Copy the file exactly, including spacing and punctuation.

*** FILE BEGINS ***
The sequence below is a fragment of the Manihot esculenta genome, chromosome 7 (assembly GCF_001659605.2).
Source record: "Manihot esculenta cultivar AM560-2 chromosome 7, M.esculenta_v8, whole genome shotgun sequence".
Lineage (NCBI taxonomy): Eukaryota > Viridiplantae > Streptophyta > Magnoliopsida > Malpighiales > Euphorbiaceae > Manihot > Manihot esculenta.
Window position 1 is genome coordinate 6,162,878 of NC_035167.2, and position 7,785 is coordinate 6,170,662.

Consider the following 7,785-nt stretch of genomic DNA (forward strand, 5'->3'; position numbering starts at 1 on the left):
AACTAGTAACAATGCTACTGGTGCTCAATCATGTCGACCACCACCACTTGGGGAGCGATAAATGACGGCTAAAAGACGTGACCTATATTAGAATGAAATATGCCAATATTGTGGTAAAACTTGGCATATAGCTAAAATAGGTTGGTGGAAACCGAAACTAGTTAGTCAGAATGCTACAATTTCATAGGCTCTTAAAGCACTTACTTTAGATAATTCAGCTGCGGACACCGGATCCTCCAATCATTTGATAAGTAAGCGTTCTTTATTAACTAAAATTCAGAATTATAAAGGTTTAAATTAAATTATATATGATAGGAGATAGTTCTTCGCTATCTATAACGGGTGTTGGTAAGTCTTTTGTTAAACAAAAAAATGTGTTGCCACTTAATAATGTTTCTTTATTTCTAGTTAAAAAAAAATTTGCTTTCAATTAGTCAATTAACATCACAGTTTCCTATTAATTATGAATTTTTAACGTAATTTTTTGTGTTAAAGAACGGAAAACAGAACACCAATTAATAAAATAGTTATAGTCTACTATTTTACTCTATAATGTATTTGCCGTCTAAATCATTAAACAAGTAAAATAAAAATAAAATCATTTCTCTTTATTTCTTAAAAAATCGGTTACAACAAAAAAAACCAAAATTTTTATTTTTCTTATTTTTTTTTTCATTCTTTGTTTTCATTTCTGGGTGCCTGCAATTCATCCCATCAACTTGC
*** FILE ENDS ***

The sequence below is a fragment of the Manihot esculenta genome, chromosome 7 (assembly GCF_001659605.2).
Source record: "Manihot esculenta cultivar AM560-2 chromosome 7, M.esculenta_v8, whole genome shotgun sequence".
Lineage (NCBI taxonomy): Eukaryota > Viridiplantae > Streptophyta > Magnoliopsida > Malpighiales > Euphorbiaceae > Manihot > Manihot esculenta.
Window position 1 is genome coordinate 6,162,878 of NC_035167.2, and position 7,785 is coordinate 6,170,662.

Consider the following 7,785-nt stretch of genomic DNA (forward strand, 5'->3'; position numbering starts at 1 on the left):
AACTAGTAACAATGCTACTGGTGCTCAATCATGTCGACCACCACCACTTGGGGAGCGATAAATGACGGCTAAAAGACGTGACCTATATTAGAATGAAATATGCCAATATTGTGGTAAAACTTGGCATATAGCTAAAATAGGTTGGTGGAAACCGAAACTAGTTAGTCAGAATGCTACAATTTCATAGGCTCTTAAAGCACTTACTTTAGATAATTCAGCTGCGGACACCGGATCCTCCAATCATTTGATAAGTAAGCGTTCTTTATTAACTAAAATTCAGAATTATAAAGGTTTAAATTAAATTATATATGATAGGAGATAGTTCTTCGCTATCTATAACGGGTGTTGGTAAGTCTTTTGTTAAACAAAAAAATGTGTTGCCACTTAATAATGTTTCTTTATTTCTAGTTAAAAAAAAATTTGCTTTCAATTAGTCAATTAACATCACAGTTTCCTATTAATTATGAATTTTTAACGTAATTTTTTGTGTTAAAGAACGGAAAACAGAACACCAATTAATAAAATAGTTATAGTCTACTATTTTACTCTATAATGTATTTGCCGTCTAAATCATTAAACAAGTAAAATAAAAATAAAATCATTTCTCTTTATTTCTTAAAAAATCGGTTACAACAAAAAAAACCAAAATTTTTATTTTTCTTATTTTTTTTTTCATTCTTTGTTTTCATTTCTGGGTGCCTGCAATTCATCCCATCAACTTGC